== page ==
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Journal Article


Logan TK, Showalter K. J. Interpers. Violence 2022; ePub(ePub): ePub.


(Copyright © 2022, SAGE Publishing)






Prior research suggests that economic abuse and work sabotage are common tactics for abusers and (ex)partner stalkers. This study examines the context and timing (i.e., during the relationship or during separation) of work harassment among women stalked by abusive (ex)partners among victims who did (n=271) and who did not (n=302) experience work losses (significant problems at work or loss of work due to the abuse/stalking) and whether work losses and non-work related resource losses were associated with current mental health symptoms.

RESULTS showed that almost half of the women in the study reported they experienced work losses because of their abusive (ex)partner. Women with work losses experienced more work harassment particularly during periods of separation. Women who experienced work losses also experienced more work harassment, separation attempts, economic control, coercive control, physical and sexual abuse, higher fear levels, and a higher number of non-work related resource losses compared to women who did not report experiencing work losses. Women with work losses experienced more symptoms of current depression, anxiety, and Post-Traumatic Stress Disorder. Further, in the multivariate analysis, non-work related resource losses were significantly and uniquely associated with current mental health symptoms. In conclusion, women being stalked by abusive (ex)partners are at significant risk of resource losses, and those losses have long term impacts on mental health suggesting that safety planning for stalking victims should include plans to protect resources as well as physical safety.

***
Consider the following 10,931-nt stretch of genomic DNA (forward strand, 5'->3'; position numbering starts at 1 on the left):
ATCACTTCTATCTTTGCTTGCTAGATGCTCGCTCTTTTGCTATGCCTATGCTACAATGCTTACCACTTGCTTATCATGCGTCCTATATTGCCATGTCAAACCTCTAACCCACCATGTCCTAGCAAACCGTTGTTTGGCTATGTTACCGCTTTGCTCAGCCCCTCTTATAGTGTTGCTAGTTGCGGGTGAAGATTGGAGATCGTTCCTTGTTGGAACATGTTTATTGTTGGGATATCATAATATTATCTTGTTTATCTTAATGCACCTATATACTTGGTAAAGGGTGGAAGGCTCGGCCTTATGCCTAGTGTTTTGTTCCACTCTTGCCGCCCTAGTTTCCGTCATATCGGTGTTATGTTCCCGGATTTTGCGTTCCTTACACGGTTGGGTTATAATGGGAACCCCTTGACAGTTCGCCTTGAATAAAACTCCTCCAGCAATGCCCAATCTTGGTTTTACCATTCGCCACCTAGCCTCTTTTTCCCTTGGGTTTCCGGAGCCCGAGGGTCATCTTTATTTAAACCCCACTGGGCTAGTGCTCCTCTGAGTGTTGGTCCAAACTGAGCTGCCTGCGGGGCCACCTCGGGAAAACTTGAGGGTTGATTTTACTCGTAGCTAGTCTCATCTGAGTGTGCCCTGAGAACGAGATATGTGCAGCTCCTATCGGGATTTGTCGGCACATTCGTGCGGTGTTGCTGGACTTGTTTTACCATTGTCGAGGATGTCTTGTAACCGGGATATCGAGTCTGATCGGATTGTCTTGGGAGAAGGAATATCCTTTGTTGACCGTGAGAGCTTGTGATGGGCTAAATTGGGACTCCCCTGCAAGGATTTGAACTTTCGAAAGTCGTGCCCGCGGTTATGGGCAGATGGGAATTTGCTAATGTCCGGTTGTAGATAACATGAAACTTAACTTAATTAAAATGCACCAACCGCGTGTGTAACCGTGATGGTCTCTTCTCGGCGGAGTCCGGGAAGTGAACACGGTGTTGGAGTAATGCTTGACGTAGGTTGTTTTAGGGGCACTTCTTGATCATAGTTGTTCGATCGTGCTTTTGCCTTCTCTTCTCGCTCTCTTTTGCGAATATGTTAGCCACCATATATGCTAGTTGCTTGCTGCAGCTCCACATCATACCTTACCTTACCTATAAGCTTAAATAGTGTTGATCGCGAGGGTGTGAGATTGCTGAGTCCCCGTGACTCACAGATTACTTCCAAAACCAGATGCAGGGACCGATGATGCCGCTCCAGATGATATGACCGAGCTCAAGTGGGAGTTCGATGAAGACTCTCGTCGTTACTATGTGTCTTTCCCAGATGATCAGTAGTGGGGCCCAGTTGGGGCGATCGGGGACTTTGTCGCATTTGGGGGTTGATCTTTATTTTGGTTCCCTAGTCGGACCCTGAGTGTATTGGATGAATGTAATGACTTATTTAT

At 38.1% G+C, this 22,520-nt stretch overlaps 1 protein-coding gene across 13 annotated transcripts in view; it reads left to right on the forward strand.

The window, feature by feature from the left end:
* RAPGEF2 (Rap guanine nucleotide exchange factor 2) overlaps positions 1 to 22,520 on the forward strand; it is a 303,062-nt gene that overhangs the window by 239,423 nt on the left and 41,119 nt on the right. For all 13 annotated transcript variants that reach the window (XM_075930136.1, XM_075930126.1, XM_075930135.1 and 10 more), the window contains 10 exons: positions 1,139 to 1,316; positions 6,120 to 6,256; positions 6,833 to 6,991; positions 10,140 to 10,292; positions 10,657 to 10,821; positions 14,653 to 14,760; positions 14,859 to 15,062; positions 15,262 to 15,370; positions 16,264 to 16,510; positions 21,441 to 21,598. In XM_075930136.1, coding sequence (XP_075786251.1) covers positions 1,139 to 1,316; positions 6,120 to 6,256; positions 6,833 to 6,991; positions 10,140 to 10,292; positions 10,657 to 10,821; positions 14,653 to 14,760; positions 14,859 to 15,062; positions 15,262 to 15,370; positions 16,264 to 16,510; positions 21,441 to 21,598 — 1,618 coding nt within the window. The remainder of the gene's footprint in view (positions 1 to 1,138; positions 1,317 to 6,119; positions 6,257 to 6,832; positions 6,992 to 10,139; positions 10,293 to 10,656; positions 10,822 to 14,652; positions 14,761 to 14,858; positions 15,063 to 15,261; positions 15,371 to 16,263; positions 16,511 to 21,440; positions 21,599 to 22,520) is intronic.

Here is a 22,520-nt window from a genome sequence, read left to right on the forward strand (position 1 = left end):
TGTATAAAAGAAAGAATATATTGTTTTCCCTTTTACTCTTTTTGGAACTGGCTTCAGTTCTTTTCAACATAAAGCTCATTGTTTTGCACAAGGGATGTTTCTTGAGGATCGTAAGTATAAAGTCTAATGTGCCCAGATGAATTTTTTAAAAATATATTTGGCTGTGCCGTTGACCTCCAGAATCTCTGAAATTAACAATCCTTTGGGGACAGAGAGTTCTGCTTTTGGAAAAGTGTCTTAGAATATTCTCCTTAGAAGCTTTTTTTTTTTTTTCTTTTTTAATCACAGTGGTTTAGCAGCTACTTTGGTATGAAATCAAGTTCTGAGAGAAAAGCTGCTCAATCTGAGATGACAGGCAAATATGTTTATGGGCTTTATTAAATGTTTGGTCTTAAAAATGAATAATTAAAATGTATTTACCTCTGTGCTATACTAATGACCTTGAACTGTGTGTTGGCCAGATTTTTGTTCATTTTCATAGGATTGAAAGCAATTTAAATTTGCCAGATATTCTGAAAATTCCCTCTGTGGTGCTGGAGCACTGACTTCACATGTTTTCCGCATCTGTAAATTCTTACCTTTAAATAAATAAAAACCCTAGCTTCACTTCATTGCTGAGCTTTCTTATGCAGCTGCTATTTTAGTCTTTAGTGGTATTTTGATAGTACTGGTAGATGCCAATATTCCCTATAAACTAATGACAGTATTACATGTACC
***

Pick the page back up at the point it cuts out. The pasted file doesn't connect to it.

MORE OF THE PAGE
Language: en


Domestic Violence; Violence Exposure; Stalking


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